The New Jersey Devils, a team in search of a winning identity, tapped into the rich tradition of the Montreal Canadiens on Monday when they named Hall of Famer Jacques Lemaire as their head coach.
Lemaire signed a two-year contract.
Lemaire gave up a secure front-office position in Montreal to return to NHL coaching.
"I've always loved teaching young hockey players," Lemaire said. "It's been in me since I left the game. I was very satisfied with my job in Montreal. Now I think this will be a good challenge and I'm ready to face it."
The announcement by Devils president and general manager Lou Lamoriello was a surprise. Lemaire, 47, wasn't one of the people rumored to replace Herb Brooks after he resigned May
31 following one season behind the bench.
Brooks was the fifth coach in the past six seasons for a franchise that has been plagued by poor attendance and playoff failure. Since arriving in New Jersey in 1982, the Devils have advanced past the opening round of the playoffs only once, in 1988.
"We looked for an individual who could immediately gain the respect of our players once he walked into that locker room," Lamoriello said. "In going through all the hockey people who may or may not be available, the name that came to mind was Jacques Lemaire."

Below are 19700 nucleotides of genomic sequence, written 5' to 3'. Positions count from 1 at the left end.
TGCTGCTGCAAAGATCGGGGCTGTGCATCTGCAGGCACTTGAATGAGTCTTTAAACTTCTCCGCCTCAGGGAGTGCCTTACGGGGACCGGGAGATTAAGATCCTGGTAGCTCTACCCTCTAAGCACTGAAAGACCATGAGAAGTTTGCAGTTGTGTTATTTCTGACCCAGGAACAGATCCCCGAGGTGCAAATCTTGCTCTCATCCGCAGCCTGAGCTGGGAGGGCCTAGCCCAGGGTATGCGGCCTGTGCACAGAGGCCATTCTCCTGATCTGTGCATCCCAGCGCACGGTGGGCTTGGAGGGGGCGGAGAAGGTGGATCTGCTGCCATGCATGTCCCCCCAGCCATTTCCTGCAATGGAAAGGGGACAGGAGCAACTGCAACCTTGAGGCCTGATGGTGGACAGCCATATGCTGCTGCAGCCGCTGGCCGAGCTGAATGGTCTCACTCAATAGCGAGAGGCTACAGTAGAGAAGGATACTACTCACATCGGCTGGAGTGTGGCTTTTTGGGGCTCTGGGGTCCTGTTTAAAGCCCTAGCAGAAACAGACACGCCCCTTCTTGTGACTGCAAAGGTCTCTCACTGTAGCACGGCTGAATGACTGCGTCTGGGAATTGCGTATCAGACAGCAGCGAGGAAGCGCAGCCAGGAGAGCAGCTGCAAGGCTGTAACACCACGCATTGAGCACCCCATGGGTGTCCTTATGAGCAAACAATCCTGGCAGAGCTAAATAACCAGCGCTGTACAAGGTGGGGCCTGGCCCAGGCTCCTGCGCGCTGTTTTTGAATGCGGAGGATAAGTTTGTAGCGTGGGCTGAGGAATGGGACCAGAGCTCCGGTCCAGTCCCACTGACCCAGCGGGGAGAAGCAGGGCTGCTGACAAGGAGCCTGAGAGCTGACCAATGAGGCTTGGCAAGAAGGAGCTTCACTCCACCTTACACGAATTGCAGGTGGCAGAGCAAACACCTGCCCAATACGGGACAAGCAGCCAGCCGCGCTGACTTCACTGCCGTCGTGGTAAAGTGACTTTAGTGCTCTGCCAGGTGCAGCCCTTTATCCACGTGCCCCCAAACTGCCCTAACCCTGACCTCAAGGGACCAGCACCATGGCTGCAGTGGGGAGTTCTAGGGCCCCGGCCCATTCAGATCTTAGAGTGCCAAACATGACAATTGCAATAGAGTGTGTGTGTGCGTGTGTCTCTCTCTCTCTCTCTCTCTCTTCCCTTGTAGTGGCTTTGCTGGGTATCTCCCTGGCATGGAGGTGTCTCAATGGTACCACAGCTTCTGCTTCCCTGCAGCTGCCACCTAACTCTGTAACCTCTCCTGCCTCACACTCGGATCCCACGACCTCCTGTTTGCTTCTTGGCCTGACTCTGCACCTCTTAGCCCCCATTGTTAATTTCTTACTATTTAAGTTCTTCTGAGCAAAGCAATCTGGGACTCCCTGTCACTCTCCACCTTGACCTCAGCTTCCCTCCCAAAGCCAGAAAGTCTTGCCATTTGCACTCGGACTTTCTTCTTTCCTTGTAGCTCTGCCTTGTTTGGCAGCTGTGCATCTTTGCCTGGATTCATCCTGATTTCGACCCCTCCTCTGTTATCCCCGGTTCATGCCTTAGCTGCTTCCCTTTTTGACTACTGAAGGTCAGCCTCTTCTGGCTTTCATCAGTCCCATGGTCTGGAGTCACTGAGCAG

Lemaire outlined his formula for success.
"There are two things that always stick in my mind to be a winner _ team effort and drive," Lemaire said. "That's what the fans in New Jersey will see this year."
Two Swedes declared free agents
QUEBEC _ Swedes Peter Forsberg and Markus Naslund will become free agents this week because the NHL says there's no reason to fight them in court.
Naslund sued the NHL last week, saying a Wednesday deadline for Swedes to sign with an NHL team or not play in the league next season prevented him from declaring his free-agency like all other players Thursday.
The deadline was contained in a pact between the NHL and the Swedish Ice Hockey Federation that says: "All signings of Swedish players by NHL clubs must be completed on or before June
Naslund, who was under contract to MoDo of the Swedish Elite league until April
said in his suit that his rights to free-agency were being denied by the agreement.
Forsberg, whose rights belong to the Quebec Nordiques and who also was under contract to MoDo until April 30, wasn't part of the suit but contends he's similarly affected by the decision.
Scouting combine: Four NHL teams _ Hartford, Winnipeg, Philadelphia and Dallas _ are pooling resources to search for players around the world. In a bid to improve scouting and cut costs, the clubs are establishing an intelligence service to serve them exclusively. "It's going to be set up as a corporation and run as its own company," Winnipeg general manager Mike Smith told the Hockey News. Smith said a chief executive officer or executive director, two to four full-time scouts and five to 12 part-time scouts will be hired as employees of a company to service the NHL clubs.